They face assailing assaults of exclusion and righteous abandonment even from the dastoors or holy priests who carry out the initiation ceremony to welcome a child into the community (Navjots) and conduct the community’s traditional marriage ceremonies as well.
In cases of marriage to bodies external to the boundaries of the label of ‘Parsi’, at their discretion, the dastoors often choose to not associate with and not support that family lineage which is not ‘purely’ Zoroastrian. Further, acting as self-proclaimed, ethical gatekeepers of this race and religion, they claim to protect the inside of the community from that and those who are outside. But, unfortunately not from that which is already on the inside.
A fresh breath of change and integration, in fact, was felt from the Karachi apex Parsi trust, who, in 2011, gave the right to the children of Parsi women in Pakistan, to adopt their mothers’ religion.
But, even that much agency, space and freedom of existence is still not afforded by the queer Parsi community. A Parsi, queer, transexual boy I had the fortune to have a candid conversation with, insisted their name and identity remain anonymous since they haven’t and can’t share their truth with their biological family. Their parents, grandparents and siblings strongly believe that queer personhood is a choice and a result of bad parenting and poor judgement. They believe it can surely be undone via ‘religious hetero conversion camps’. Thus, the delicate precipice of an intrinsic fear of exposure they exist upon is a thin line that could push them into a trench of having even their already suppressed and hushed truth obscured further. This is why, when I ask them about whether they feel comfortable amongst the grating aunties and drunk or sober uncles who approach them at weddings, while walking or sitting or drinking or breathing and pelt them with the incessant jabs of - Why don’t you wear more dresses? Why don’t you grow your hair out? Why don’t you wear longer earrings?,
All they say is- No.
I ask them whether they feel like that makes them (want to be) less Parsi…
They say no.
Gender politics and identification were also a lethal tool of the colonisers to create a psychodynamic scramble in the mind of the subject subjugated entirely- mind, body and spirit. The constant feminization of the Indians and especially, native women, by the British, also further fuelled Parsi men to not appear emasculated and rival the machismo and virile agility of the admired and central image of the hegemonic white European man and his ‘masculinity’.
But, today in this post-colonisation, late capitalistic perspective, the Parsi community, feeling forsaken by their anglo relatives, have begun curating and broadcasting various campaigns, advertisements and events to grapple with the loss and dissemination of western fuelled hetero-normative narratives within their gated faith. The colony-bred bodies are fed a performative enacting of reclaiming and promulgating our genealogies.
A great example is the JIYO PARSI introduced in the early 2010s as a scheme that was birthed by the Government of India to ‘arrest the decline in (the) population of the Parsi Zoroastrian Community in India’. There is no finer singular example of Parsis, the faith, the culture, the people, their agencies, bodies and identities all being pathologised within a wider political, pharmacological, economic context.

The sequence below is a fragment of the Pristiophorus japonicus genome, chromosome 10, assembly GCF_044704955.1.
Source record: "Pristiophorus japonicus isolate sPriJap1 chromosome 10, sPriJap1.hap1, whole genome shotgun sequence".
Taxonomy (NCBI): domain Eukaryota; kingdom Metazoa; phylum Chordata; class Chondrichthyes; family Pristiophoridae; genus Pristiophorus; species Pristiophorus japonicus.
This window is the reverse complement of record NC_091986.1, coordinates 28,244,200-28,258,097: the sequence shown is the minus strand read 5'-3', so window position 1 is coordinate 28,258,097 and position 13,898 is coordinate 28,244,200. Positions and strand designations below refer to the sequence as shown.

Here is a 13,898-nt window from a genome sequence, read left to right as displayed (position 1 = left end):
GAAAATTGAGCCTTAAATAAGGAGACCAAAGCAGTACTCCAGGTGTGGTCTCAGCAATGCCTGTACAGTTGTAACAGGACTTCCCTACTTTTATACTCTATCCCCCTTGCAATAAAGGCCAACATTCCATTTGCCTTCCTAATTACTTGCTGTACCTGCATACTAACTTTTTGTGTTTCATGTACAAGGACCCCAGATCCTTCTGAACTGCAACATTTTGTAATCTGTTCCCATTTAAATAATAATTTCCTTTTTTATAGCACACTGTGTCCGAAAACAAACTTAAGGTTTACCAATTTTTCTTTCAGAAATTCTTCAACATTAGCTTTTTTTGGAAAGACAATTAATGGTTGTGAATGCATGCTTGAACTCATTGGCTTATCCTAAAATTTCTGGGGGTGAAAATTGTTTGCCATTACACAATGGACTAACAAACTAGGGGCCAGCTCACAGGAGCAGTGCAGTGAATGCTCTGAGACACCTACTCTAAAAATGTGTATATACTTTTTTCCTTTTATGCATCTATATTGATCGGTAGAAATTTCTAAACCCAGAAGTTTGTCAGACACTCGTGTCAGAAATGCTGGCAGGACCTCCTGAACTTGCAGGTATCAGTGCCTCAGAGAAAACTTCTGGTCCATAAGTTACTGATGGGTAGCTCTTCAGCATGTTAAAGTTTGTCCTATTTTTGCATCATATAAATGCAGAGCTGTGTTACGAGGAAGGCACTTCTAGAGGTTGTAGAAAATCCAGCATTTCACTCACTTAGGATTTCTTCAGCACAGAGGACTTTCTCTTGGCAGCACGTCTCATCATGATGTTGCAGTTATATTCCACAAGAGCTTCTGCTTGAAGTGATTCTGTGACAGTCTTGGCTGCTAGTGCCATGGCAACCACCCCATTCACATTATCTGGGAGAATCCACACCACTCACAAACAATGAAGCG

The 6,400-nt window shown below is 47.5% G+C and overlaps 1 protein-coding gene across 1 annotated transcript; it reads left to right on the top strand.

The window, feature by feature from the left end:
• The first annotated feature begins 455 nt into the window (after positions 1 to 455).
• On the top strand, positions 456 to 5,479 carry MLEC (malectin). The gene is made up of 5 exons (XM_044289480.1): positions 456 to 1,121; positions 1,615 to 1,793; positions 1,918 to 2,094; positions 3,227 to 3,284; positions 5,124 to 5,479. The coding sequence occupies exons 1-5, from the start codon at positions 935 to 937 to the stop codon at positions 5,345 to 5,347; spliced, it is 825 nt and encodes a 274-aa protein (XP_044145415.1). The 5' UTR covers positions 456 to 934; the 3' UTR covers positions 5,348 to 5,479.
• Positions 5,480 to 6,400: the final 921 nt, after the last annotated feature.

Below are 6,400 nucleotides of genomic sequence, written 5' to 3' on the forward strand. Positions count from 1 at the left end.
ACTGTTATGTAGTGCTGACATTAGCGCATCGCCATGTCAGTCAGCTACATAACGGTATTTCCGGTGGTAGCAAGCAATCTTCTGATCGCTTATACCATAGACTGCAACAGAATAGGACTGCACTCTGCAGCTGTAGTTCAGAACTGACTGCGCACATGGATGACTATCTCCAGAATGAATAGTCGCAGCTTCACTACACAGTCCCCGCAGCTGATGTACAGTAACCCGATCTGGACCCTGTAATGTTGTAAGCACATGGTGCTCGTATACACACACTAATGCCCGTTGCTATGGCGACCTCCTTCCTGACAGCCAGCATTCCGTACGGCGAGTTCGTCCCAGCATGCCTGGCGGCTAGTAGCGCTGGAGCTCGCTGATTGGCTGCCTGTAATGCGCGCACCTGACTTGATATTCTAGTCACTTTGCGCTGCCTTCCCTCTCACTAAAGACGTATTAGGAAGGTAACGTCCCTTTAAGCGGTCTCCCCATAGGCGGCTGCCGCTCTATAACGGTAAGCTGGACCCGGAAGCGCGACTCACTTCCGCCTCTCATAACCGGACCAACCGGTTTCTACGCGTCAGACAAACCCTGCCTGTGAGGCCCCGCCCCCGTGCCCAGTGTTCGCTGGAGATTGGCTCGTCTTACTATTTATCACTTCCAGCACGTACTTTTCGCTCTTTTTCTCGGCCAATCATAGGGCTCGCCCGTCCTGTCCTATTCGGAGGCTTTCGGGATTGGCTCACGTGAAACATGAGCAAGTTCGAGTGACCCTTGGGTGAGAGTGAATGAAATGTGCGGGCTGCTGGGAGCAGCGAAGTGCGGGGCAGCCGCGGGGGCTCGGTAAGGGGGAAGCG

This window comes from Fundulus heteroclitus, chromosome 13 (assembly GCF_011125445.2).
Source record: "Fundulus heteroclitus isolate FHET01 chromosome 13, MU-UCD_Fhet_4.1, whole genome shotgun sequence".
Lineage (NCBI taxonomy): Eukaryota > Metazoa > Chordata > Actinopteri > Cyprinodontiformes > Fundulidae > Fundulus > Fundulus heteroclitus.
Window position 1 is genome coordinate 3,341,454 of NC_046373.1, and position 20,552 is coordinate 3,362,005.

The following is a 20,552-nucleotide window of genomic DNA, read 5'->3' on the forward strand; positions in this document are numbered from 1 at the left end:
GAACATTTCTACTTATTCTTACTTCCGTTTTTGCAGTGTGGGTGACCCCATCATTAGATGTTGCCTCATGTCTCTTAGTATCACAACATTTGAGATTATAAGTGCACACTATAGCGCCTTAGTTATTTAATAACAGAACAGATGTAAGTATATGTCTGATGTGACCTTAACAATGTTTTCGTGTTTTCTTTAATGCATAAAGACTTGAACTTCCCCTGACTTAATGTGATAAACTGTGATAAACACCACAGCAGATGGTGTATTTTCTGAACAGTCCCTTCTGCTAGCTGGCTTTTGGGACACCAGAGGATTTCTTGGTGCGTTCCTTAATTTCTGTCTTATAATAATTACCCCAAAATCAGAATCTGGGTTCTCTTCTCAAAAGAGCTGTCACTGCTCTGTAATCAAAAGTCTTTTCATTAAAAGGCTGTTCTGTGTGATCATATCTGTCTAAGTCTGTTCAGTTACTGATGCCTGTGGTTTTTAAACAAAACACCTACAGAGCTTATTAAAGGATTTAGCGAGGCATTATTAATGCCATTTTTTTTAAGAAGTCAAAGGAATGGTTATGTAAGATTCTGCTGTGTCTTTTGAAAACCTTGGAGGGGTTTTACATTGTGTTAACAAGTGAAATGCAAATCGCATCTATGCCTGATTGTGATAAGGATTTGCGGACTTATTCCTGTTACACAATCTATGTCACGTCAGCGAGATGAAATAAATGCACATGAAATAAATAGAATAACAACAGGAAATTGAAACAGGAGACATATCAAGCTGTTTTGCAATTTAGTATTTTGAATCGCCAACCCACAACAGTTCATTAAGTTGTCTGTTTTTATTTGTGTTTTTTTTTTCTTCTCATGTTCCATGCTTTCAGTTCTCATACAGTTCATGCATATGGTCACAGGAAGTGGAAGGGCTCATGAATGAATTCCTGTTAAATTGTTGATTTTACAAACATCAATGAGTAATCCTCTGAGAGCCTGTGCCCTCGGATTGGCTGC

‘Parsis, however, are not pandas, so the implication that Parsis have an obligation to procreate and within the community, has raised brows’.
And the furry, Parsi brows are the least, these absolutely crass, hetero-normative and primitive posters of mass consumption should raise.
Gender politics and identification were also a lethal tool of the colonisers to create a psychodynamic scramble in the mind of the subject subjugated entirely- mind, body and spirit.
These posters were published, funded and swallowed just as every other archaic, legitimised and dated in-group/out-group sentimentality and supposedly salient practices impregnated with- sexist and homophobic or queerphobic tropes, are still what is also locked behind our tall iron gates.
One ‘quirky’ poster title reads, ‘Will your boyfriend ever be as successful as Ratan Tata? Who are you to judge, Nicole Kidman?’
With the first line of the paragraph underneath it poetically explaining, ‘If you think his success is a precondition to getting hitched, think again…’ And I must choose to stop reading these or else I’ll have lost my ability to question and ‘think Again’.
The literacy rates of Parsis in this country are and have always been the highest , with Parsi women as well, since the time of colonisation, being taught and equally educated.
But, of course given only this collapsible representation and teased to keep striving for the improbable illusion of achieving self-authored ownership and power of our own agencies and voices, the women are pigeon-holed behind lakda na (wooden) doors, menstrual superstitions, and more JIYO PARSI propaganda making light of quotes like ‘Be responsible. Don’t use a condom.’
But this is not to dampen your light of optimism. The Parsi community does need to be resuscitated as a welcoming space and community truly letting go of their refusals and limiting lists of strict no-no’s (also adorning the walls in the much loved Irani café’s, as the more frivolous counterparts).
This article seeks to begin to dethrone and disentomb the complacency of only associating this numbered community with a glorious past and fun-loving surface level associations, and to critique the progressive and archaic multiplicities layered within.
Parsis are not just crystallised in– ‘15 Prominent Parsis’ lists that conveniently fail to make mention of parsi women or queer bodies. Other than the beloved Freddie Mercury of course, tokenised and adopted in these lists as a Parsi star of lagan (marriage) playlists but, often his queerness is excused and negated as good old Parsi idiosyncrasies at play. We truly do need ‘to break free!’
If ‘The milk is in grave danger of running out of sugar’, let’s mix in some jaggery, my mum and granny always praise how much it’s better for your heart and head!
So, we can then all have some ‘gud thoughts, gud words, gud deeds!